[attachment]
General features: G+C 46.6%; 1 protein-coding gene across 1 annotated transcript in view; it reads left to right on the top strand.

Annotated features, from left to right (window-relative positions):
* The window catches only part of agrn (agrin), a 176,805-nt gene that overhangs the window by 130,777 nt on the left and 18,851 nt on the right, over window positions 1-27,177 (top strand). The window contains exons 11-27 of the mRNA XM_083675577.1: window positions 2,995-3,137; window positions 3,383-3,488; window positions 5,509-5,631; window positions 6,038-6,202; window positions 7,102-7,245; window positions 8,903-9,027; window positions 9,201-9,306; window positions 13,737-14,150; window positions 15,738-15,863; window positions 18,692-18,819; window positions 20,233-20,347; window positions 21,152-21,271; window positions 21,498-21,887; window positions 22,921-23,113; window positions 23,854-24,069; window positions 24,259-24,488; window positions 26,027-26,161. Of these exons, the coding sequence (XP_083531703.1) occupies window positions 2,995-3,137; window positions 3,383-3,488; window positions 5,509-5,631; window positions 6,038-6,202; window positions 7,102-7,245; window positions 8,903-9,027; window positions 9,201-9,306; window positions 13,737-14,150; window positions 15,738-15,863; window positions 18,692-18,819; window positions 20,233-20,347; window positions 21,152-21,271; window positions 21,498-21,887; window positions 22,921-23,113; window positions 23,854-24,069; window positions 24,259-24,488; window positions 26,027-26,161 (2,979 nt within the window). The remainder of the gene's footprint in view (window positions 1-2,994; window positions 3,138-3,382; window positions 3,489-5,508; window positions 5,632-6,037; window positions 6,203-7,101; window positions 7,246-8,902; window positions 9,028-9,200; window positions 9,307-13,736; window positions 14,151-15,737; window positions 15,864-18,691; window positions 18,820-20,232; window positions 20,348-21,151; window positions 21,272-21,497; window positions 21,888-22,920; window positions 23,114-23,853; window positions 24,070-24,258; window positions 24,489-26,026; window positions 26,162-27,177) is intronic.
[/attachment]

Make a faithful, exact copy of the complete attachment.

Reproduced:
General features: G+C 46.6%; 1 protein-coding gene across 1 annotated transcript in view; it reads left to right on the top strand.

Annotated features, from left to right (window-relative positions):
* The window catches only part of agrn (agrin), a 176,805-nt gene that overhangs the window by 130,777 nt on the left and 18,851 nt on the right, over window positions 1-27,177 (top strand). The window contains exons 11-27 of the mRNA XM_083675577.1: window positions 2,995-3,137; window positions 3,383-3,488; window positions 5,509-5,631; window positions 6,038-6,202; window positions 7,102-7,245; window positions 8,903-9,027; window positions 9,201-9,306; window positions 13,737-14,150; window positions 15,738-15,863; window positions 18,692-18,819; window positions 20,233-20,347; window positions 21,152-21,271; window positions 21,498-21,887; window positions 22,921-23,113; window positions 23,854-24,069; window positions 24,259-24,488; window positions 26,027-26,161. Of these exons, the coding sequence (XP_083531703.1) occupies window positions 2,995-3,137; window positions 3,383-3,488; window positions 5,509-5,631; window positions 6,038-6,202; window positions 7,102-7,245; window positions 8,903-9,027; window positions 9,201-9,306; window positions 13,737-14,150; window positions 15,738-15,863; window positions 18,692-18,819; window positions 20,233-20,347; window positions 21,152-21,271; window positions 21,498-21,887; window positions 22,921-23,113; window positions 23,854-24,069; window positions 24,259-24,488; window positions 26,027-26,161 (2,979 nt within the window). The remainder of the gene's footprint in view (window positions 1-2,994; window positions 3,138-3,382; window positions 3,489-5,508; window positions 5,632-6,037; window positions 6,203-7,101; window positions 7,246-8,902; window positions 9,028-9,200; window positions 9,307-13,736; window positions 14,151-15,737; window positions 15,864-18,691; window positions 18,820-20,232; window positions 20,348-21,151; window positions 21,272-21,497; window positions 21,888-22,920; window positions 23,114-23,853; window positions 24,070-24,258; window positions 24,489-26,026; window positions 26,162-27,177) is intronic.